Up until 4 May 2017, where insurance contracts were made under the laws of England & Wales, Scotland or Northern Ireland, insurers were under no obligation to pay claims within a reasonable time unless an insured had specifically negotiated that term into an insurance contract.
Many insurers will have suffered losses from long delays in claim settlement and for property owners and operators this has led to the inability to repair, reinstate and continue developing their real estate assets. Timing can be particularly critical in development projects, where ability to get back on site or back on schedule may be critical.
Pursuant to the Enterprise Act 2016, which came into force last month, section 13A of the Act requires insurers to pay the insured within a reasonable time of their claim and if they do not, they may be liable to pay contractual damages to the insured.
The concept of reasonable time will be construed to include enough time to investigate and assess the claim. What is reasonable will depend on:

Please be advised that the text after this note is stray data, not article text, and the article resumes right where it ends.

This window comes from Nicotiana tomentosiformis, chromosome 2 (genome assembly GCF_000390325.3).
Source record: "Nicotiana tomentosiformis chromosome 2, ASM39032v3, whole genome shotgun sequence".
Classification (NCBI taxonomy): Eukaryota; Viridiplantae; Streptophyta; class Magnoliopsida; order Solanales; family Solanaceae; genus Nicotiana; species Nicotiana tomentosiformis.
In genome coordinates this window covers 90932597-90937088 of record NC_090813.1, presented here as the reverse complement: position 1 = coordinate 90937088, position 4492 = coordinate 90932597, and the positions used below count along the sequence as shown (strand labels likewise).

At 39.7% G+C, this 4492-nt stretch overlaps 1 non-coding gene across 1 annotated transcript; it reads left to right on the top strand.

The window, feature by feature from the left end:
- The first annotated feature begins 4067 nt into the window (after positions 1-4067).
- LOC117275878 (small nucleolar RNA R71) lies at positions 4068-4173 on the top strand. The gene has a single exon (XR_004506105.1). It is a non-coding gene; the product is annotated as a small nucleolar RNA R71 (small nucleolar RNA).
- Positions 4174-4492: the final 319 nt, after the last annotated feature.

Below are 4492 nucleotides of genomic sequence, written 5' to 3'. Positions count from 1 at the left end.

the circumstances of the claim;
the type of insurance;
the size and complexity of the claim;
any statutory or regulatory guidelines; and
any factors which are outside the insurer's control.
Insurers will, however, be able to contract out of the implied term to pay claims within a reasonable time. The real estate market should be aware that section 16A of the Act allows parties to non-consumer insurance contracts to contract out of the term provided that the insurer is transparent about the contracting out position and that the breach of the implied term is not deliberate or reckless.
Any claims related to late settlement will need to be brought within one year of the date the insurer made full payment or settled the claim.
The onus is now on claims handlers to settle claims efficiently and insured lenders and real estate operators will be able to exert pressure to insist that claims are being dealt with in accordance with the Enterprise Act 2016.
Insurers will need to keep good records of any losses which they may suffer in the event of late payment and should promptly respond to insurer's requests for information on the claim to ensure any losses are mitigated.
Most importantly, the real estate market and lenders in the market need to take care to ensure that this opportunity is not swiftly lost as a result of apathy. The insured parties should resist allowing the insurers to dictate a trend in market practice of contracting out of S13A. Lenders and their insurance advisors should be taking care over the coming months to preserve this positive hand being dealt to them by the change in the law.
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